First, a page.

Creation of microscale flow circuits using fluid walls for cell biology

Lead Research Organisation: University of Oxford
Department Name: Engineering Science


Developing new drugs or drug-delivery systems involves coordinated study of several variables. These include precise analysis of toxicity, cellular internalization of drug molecules, and many others. Despite strict regulatory requirements and the decreasing number of new drugs approved annually, adverse effects of new drugs still remains significant. The gold standard for preclinical trials is animal in vivo studies, but inter-species differences limit their reliability in reflecting human responses. Against this background, it is important to complement these in vivo approaches with in vitro ones.

In traditional cultures, cells are isolated from organs and grown in a favourable environment that should resemble the native one. Culturing is usually performed in glass or plastic vessels where cells grow as two-dimensional adherent monolayers. This method benefits from simplicity and low-cost, but it does not mimic the three-dimensional (3D) structures of native tissues. Nowadays, the two main methods for 3D culture involve hydrogel matrices and growth of self-assembled structures (e.g., spheroids) in vessels that prevent cells adhering to the substrate. Results obtained from such 3D cultures were immediately promising. However, the lack of supply of nutrients and poor gas exchange often results in necrotic cores that develop within ~200 of microns from the surface.

Microfluidics is the branch of physics and engineering that enables the control and manipulation of small volumes of fluids within confined environments with dimensions of tens to hundreds of micrometres. At such a scale, fluid flows are not turbulent, and so can be modelled more simply and predictably. These characteristics made microfluidics suitable for cell culture where perfusion rates, stresses, and solute and gas diffusion can be finely tuned to recreate, in vitro, conditions more reflecting those found in vivo. Despite promising results obtained with microfluidic devices by engineers, uptake by biomedical scientists has been poor. One of the main reasons given for this is the use of solid plastic walls to confine fluids which prevents bioscientists from directly accessing cells growing in the devices with their pipets.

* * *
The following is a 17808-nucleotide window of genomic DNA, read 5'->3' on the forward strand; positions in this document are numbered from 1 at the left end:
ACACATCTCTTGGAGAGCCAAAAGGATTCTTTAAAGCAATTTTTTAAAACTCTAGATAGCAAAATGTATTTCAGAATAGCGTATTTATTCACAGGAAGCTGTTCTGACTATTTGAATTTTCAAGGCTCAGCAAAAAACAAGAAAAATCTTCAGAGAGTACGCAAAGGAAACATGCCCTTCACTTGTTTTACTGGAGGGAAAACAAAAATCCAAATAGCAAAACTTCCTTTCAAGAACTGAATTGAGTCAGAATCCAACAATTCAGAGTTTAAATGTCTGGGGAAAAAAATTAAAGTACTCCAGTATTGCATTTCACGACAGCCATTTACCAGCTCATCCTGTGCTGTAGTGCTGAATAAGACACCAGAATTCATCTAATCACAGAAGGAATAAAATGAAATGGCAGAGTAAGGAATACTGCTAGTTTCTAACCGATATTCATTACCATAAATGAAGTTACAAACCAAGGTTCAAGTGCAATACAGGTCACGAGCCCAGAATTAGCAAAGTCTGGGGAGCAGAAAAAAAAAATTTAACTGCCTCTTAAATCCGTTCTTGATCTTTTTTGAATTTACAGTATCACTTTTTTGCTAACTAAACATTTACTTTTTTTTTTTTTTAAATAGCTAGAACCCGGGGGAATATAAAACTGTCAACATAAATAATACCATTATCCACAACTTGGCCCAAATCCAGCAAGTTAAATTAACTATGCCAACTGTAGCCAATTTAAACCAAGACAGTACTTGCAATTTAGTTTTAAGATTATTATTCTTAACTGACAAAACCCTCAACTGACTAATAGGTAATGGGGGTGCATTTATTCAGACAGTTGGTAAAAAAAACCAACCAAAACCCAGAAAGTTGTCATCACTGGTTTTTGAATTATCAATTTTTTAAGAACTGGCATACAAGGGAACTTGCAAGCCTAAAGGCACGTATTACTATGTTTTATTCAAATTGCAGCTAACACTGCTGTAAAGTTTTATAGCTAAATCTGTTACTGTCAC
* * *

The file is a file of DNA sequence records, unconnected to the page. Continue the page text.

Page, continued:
Fluids at the microscale, unlike rivers at the macroscale, do not require solid confining banks; they can be confined by other fluids. A counter-intuitive approach, called 'freestyle fluidics', exploits this realization. When volumes are in the order of millilitre or smaller, fluid behaviour is governed by interfacial forces (or surface tensions) as the effects of gravity and inertial forces become negligible. Then, an interface between two immiscible liquids can act as a confining wall (much as an air/water interface confines rain drops on a window pane). In 'freestyle fluidics', chambers and conduits made of cell media are bounded by an overlaid immiscible fluorocarbon (FC40).

The main goal of this research is to develop a microfluidic platform for in vitro 3D cell culture using freestyle fluidics. The conventional equations governing flows in microfluidic circuits generally involve invariant boundary conditions. Uniquely fluid-walled conduits morph in response to flow induced by any pressure change. Consequently, the challenge is to develop new sets of governing equations that include the flexibility of the walls in a conduit and changes in cross sectional area. A second step will include the analysis of the pressures developed inside microenvironments with different shapes, and to exploit these results to model and develop a passive pumping system (i.e., one that does not use external powered pumps) able to automatically displace liquids from a source to a sink.

This project falls within the EPSRC Engineering Microsystem research area and it is partially funded by iotaSciences Ltd.


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Studentship Projects

Project Reference Relationship Related To Start End Student Name
EP/R513295/1 01/10/2018 30/09/2023
2280889 Studentship EP/R513295/1 01/10/2019 30/09/2022 Federico Nebuloni